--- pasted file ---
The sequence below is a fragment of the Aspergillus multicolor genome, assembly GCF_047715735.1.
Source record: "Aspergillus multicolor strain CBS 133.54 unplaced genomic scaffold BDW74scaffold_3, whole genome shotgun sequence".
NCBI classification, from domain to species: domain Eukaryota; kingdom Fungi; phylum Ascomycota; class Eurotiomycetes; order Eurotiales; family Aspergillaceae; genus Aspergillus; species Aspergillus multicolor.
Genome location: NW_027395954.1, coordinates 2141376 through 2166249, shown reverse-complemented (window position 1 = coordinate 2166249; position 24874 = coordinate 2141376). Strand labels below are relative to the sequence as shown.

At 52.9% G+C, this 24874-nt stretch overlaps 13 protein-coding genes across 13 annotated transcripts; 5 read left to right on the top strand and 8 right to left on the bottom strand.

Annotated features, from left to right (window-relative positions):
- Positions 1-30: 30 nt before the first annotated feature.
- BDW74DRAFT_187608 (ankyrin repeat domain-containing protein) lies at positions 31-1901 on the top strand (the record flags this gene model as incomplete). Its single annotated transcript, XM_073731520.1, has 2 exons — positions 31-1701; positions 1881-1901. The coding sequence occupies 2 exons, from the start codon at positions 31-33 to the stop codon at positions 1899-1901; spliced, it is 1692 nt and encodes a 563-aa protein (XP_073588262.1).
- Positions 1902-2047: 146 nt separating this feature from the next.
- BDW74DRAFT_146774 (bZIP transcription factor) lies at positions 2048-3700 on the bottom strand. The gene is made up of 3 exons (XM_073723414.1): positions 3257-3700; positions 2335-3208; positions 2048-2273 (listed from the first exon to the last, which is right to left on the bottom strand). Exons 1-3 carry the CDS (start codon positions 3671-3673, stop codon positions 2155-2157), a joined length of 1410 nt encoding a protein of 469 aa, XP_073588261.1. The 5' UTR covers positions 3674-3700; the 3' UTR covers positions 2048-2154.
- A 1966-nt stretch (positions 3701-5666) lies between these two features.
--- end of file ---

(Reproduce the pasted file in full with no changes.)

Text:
The sequence below is a fragment of the Aspergillus multicolor genome, assembly GCF_047715735.1.
Source record: "Aspergillus multicolor strain CBS 133.54 unplaced genomic scaffold BDW74scaffold_3, whole genome shotgun sequence".
NCBI classification, from domain to species: domain Eukaryota; kingdom Fungi; phylum Ascomycota; class Eurotiomycetes; order Eurotiales; family Aspergillaceae; genus Aspergillus; species Aspergillus multicolor.
Genome location: NW_027395954.1, coordinates 2141376 through 2166249, shown reverse-complemented (window position 1 = coordinate 2166249; position 24874 = coordinate 2141376). Strand labels below are relative to the sequence as shown.

At 52.9% G+C, this 24874-nt stretch overlaps 13 protein-coding genes across 13 annotated transcripts; 5 read left to right on the top strand and 8 right to left on the bottom strand.

Annotated features, from left to right (window-relative positions):
- Positions 1-30: 30 nt before the first annotated feature.
- BDW74DRAFT_187608 (ankyrin repeat domain-containing protein) lies at positions 31-1901 on the top strand (the record flags this gene model as incomplete). Its single annotated transcript, XM_073731520.1, has 2 exons — positions 31-1701; positions 1881-1901. The coding sequence occupies 2 exons, from the start codon at positions 31-33 to the stop codon at positions 1899-1901; spliced, it is 1692 nt and encodes a 563-aa protein (XP_073588262.1).
- Positions 1902-2047: 146 nt separating this feature from the next.
- BDW74DRAFT_146774 (bZIP transcription factor) lies at positions 2048-3700 on the bottom strand. The gene is made up of 3 exons (XM_073723414.1): positions 3257-3700; positions 2335-3208; positions 2048-2273 (listed from the first exon to the last, which is right to left on the bottom strand). Exons 1-3 carry the CDS (start codon positions 3671-3673, stop codon positions 2155-2157), a joined length of 1410 nt encoding a protein of 469 aa, XP_073588261.1. The 5' UTR covers positions 3674-3700; the 3' UTR covers positions 2048-2154.
- A 1966-nt stretch (positions 3701-5666) lies between these two features.